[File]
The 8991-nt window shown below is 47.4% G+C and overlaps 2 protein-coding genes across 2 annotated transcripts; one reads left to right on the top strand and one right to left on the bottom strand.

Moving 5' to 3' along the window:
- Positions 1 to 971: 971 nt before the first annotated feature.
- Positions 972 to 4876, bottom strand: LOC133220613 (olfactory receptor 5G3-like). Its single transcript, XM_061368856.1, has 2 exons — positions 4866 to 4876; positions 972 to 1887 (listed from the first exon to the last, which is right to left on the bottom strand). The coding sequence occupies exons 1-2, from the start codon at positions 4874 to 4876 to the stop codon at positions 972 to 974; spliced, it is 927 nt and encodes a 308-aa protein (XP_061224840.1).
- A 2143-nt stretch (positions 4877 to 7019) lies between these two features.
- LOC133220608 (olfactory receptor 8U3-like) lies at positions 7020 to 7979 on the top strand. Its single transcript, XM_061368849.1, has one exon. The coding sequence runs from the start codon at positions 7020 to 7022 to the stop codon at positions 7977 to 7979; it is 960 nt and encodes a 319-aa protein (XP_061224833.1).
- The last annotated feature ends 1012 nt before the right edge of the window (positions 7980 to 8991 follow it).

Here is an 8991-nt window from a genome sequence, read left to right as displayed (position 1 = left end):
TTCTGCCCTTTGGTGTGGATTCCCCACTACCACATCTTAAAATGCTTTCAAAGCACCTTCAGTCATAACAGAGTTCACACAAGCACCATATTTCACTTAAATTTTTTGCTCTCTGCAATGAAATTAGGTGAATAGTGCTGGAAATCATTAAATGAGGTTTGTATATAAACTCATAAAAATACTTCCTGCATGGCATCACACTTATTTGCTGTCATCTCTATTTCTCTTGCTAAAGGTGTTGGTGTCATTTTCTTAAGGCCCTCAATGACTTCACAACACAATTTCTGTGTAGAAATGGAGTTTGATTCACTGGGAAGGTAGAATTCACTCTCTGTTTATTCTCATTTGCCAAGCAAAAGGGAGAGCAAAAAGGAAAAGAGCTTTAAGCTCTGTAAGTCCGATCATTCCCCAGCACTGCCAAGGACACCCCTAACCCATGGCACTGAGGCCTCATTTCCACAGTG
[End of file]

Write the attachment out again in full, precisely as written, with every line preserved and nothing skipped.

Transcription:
The 8991-nt window shown below is 47.4% G+C and overlaps 2 protein-coding genes across 2 annotated transcripts; one reads left to right on the top strand and one right to left on the bottom strand.

Moving 5' to 3' along the window:
- Positions 1 to 971: 971 nt before the first annotated feature.
- Positions 972 to 4876, bottom strand: LOC133220613 (olfactory receptor 5G3-like). Its single transcript, XM_061368856.1, has 2 exons — positions 4866 to 4876; positions 972 to 1887 (listed from the first exon to the last, which is right to left on the bottom strand). The coding sequence occupies exons 1-2, from the start codon at positions 4874 to 4876 to the stop codon at positions 972 to 974; spliced, it is 927 nt and encodes a 308-aa protein (XP_061224840.1).
- A 2143-nt stretch (positions 4877 to 7019) lies between these two features.
- LOC133220608 (olfactory receptor 8U3-like) lies at positions 7020 to 7979 on the top strand. Its single transcript, XM_061368849.1, has one exon. The coding sequence runs from the start codon at positions 7020 to 7022 to the stop codon at positions 7977 to 7979; it is 960 nt and encodes a 319-aa protein (XP_061224833.1).
- The last annotated feature ends 1012 nt before the right edge of the window (positions 7980 to 8991 follow it).

Here is an 8991-nt window from a genome sequence, read left to right as displayed (position 1 = left end):
TTCTGCCCTTTGGTGTGGATTCCCCACTACCACATCTTAAAATGCTTTCAAAGCACCTTCAGTCATAACAGAGTTCACACAAGCACCATATTTCACTTAAATTTTTTGCTCTCTGCAATGAAATTAGGTGAATAGTGCTGGAAATCATTAAATGAGGTTTGTATATAAACTCATAAAAATACTTCCTGCATGGCATCACACTTATTTGCTGTCATCTCTATTTCTCTTGCTAAAGGTGTTGGTGTCATTTTCTTAAGGCCCTCAATGACTTCACAACACAATTTCTGTGTAGAAATGGAGTTTGATTCACTGGGAAGGTAGAATTCACTCTCTGTTTATTCTCATTTGCCAAGCAAAAGGGAGAGCAAAAAGGAAAAGAGCTTTAAGCTCTGTAAGTCCGATCATTCCCCAGCACTGCCAAGGACACCCCTAACCCATGGCACTGAGGCCTCATTTCCACAGTG